(h) that the applicant has been repatriated and has not reimbursed the expenditure incurred in connection with such repatriation;

(i) that in the opinion of the Central Government the issue of a passport or travel document to the applicant will not be in the public interest.” [Emphasis supplied.]

Thus, the above legal provisions make it clear that grant of passport may be refused to a person, inter alia, if proceedings in respect of an offence alleged to have been committed by him are pending before a criminal court in India. It can also be refused if a warrant or summons for the appearance, or a warrant for the arrest, of the person has been issued by a court under any law for the time being in force or that an order prohibiting the departure from India of the applicant has been made by any such court.

Thus, the general rule is that passport may not be granted to a person against whom proceedings in a criminal case are pending in a court in India. However, the Government of India, in public interest, has relaxed the above general rule for those persons who are facing a criminal case in India by issuing a Notification vide Ministry of External Affairs Notification No. GSR 570 (E), dated August 25, 1993, published in the Gazette of India, Extraordinary, Part-II, Section 3(1), dated 25th August 1993, as per which the Government has notified as under:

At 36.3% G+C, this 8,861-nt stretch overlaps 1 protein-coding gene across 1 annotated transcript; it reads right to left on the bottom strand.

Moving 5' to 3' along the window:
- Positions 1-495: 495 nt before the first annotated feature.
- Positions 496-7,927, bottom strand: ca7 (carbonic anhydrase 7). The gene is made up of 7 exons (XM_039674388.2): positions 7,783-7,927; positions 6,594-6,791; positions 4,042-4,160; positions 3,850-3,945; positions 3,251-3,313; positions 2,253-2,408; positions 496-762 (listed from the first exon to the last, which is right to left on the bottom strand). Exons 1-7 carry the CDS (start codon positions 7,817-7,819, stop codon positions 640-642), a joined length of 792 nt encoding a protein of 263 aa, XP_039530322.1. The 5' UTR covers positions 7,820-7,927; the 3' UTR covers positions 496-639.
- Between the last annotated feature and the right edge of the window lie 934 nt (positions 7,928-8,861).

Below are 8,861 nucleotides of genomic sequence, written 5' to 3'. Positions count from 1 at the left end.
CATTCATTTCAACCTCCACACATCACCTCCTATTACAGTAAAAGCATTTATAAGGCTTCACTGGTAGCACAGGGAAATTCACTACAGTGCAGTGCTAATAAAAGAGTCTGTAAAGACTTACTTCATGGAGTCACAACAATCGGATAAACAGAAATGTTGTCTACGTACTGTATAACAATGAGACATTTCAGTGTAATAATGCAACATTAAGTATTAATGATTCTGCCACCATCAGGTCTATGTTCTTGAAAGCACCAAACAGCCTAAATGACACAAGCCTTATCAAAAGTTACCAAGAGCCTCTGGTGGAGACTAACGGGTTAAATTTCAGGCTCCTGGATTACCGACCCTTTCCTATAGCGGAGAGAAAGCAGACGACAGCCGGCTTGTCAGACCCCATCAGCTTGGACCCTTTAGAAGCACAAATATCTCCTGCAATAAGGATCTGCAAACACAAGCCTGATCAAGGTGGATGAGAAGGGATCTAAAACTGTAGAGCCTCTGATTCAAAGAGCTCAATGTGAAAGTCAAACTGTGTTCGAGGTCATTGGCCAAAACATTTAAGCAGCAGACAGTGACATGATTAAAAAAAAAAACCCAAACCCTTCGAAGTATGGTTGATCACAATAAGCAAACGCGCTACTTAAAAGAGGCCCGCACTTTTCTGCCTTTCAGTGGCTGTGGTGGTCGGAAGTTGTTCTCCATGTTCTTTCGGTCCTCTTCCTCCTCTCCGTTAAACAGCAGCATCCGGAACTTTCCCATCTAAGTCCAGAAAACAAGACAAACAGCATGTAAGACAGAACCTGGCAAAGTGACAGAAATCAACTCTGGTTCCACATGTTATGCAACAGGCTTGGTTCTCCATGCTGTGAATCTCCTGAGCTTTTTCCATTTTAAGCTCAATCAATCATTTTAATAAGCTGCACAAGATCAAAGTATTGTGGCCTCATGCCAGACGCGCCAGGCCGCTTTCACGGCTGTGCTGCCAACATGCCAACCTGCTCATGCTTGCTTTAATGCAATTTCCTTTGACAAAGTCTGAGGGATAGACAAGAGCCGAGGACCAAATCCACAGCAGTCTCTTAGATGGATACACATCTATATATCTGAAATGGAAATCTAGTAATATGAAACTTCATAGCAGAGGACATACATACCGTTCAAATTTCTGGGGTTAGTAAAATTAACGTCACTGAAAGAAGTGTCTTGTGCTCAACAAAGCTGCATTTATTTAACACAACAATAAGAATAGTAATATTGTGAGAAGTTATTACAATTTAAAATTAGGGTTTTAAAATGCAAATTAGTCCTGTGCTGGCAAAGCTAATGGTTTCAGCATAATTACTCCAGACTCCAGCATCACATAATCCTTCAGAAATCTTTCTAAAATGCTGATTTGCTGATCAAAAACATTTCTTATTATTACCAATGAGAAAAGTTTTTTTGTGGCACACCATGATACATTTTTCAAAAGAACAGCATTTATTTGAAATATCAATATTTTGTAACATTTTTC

“In exercise of the powers conferred by clause (a) of Section 22 of the Passports Act, 1967 (15 of 1967) and in supersession of the notification of the Government of India in the Ministry of External Affairs No. G.S.R. 298 (E), dated the 14th April, 1976, the Central Government, being of the opinion that it is necessary in public interest to do so, hereby exempts citizens of India against whom proceedings in respect of an offence alleged to have been committed by them are pending before a criminal court in India and who produce orders from the court concerned permitting them to depart from India, from the operation of the provisions of clause (f) of sub-section (2) of Section 6 of the said Act, subject to the following conditions, namely:-

(a) the passport to be issued to every such citizen shall be issued-

(i) for the period specified in order of the court referred to above, if the court specified a period for which the passport has to be issued; or

(ii) if no period either for the issue of the passport or for the travel abroad is specified in such order, the passport shall be issued for a period one year;

(iii) if such order gives permission to travel abroad for a period of less than one year, but does not specify the period validity of the passport, the passport shall be issued for one year; or

(iv) if such order gives permission to travel abroad for a period exceeding one year, and does not specify the validity of the passport, then the passport shall be issued for the period of travel abroad specified in the order.